Archive of Prominent Section 106 Cases:
Washington: Cushman Hydroelectric Project (Tacoma)
October 1998 Developments
In September, the Federal Energy Regulatory Commission (FERC) responded to the Council's comments on the Cushman Hydroelectric Project, referencing the July 30, 1998, project license as explanation of its final decision. The licensing order adopted some, but not all of the Council's recommendations for the mitigation of project effects on historic properties.
FERC's license includes a series of articles requiring the City of Tacoma (the licensee) to revise its Cultural Resources Management Plan (CRMP) to address recommendations for the evaluation and protection of archeological properties. The licensee is also required to increase minimum flow in the North Fork Skokomish River and to install and operate fish passage downstream and upstream from the project. This falls short, however, of fully adopting the recommendations of the Departments of Interior and Commerce (supported by the Council) with regard to the restoration of anadromous fish resources in the North Fork, and thus raises questions about the viability of the adopted measures.
The Department of the Interior, National Marine Fisheries Service, the Skokomish Tribe, the American Public Power Association, the Edison Electric Institute, and the National Hydropower Association have all requested rehearing on the licensing decision. FERC's decision on those motions is pending. The City of Tacoma has indicated that it may not accept the license and has filed a motion requesting that the original license remain in effect, pending rehearing and judicial review.
FERC terminated consultation with the Council on the Cushman project in February. On April 7, 1998, the Council issued final comments. The license in question is for the City of Tacoma to operate the previously unlicenced Cushman No. 1 and No. 2 Hydroelectric Power Plants. The Cushman Project, which was constructed in the 1920s on the North Fork Skokomish River, comprises two National Register Historic Districts. Other historic properties that may be affected include archeological properties and three identified traditional cultural property districts.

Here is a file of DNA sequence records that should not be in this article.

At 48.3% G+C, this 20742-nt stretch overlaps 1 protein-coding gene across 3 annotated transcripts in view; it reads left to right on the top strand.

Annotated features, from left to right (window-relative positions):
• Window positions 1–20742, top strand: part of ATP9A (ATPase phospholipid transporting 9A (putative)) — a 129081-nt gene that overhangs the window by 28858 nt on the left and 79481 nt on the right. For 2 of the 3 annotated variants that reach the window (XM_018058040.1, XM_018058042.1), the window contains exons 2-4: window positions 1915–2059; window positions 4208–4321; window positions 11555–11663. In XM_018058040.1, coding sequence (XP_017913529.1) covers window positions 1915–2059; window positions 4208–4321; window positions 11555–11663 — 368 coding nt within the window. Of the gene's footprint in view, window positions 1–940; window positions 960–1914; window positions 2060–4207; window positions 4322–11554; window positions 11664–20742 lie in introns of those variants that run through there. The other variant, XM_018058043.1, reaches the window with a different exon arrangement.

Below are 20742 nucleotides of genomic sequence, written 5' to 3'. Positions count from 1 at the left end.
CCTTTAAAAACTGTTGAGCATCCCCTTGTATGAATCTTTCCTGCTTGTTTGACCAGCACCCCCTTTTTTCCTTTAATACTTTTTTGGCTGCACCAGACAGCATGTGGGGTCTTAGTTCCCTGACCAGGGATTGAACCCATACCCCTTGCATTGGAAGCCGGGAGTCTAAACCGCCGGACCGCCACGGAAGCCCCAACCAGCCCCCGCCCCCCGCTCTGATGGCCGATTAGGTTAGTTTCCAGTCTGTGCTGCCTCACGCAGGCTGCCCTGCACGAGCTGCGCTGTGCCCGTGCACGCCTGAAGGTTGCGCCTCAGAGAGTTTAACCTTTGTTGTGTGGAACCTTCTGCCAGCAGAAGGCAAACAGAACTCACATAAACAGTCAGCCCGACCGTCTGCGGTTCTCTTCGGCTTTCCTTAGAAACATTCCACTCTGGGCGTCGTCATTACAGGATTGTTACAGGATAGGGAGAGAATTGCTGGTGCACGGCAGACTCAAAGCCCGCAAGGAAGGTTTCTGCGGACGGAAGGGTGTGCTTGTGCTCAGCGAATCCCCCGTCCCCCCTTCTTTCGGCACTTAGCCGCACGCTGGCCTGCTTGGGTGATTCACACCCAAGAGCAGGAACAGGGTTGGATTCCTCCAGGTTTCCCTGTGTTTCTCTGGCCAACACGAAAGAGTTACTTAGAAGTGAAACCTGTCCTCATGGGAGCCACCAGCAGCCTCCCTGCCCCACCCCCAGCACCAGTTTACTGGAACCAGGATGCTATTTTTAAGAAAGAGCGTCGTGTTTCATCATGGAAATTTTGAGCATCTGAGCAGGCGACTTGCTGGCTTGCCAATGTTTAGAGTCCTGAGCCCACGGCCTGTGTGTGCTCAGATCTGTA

In the Council's comment letter, signed by Chairman Slater, the Council opined that several highly important properties of traditional cultural value to the Skokomish Indian Tribe have been affected, and will continue to be affected by operation of the Cushman Hydroelectric Project. The project extends partially onto reservation lands, and the Tribe was concerned throughout the licensing process about the project-induced reduction of water flow in the North Fork. The Tribe and Federal resource agencies assert that the reservation and the traditional lifeways of the Skokomish have been severely impacted by alteration of the river and operation of the project.
The Chairman's letter urged FERC to adopt a licensing alternative consistent with the recommendations, conditions, and prescriptions of the Departments of Interior and Commerce for substantial restoration of pre-project water flows and the inclusion of hatchery support and fish passage for the restoration of anadromous fish resources above the two project dams.
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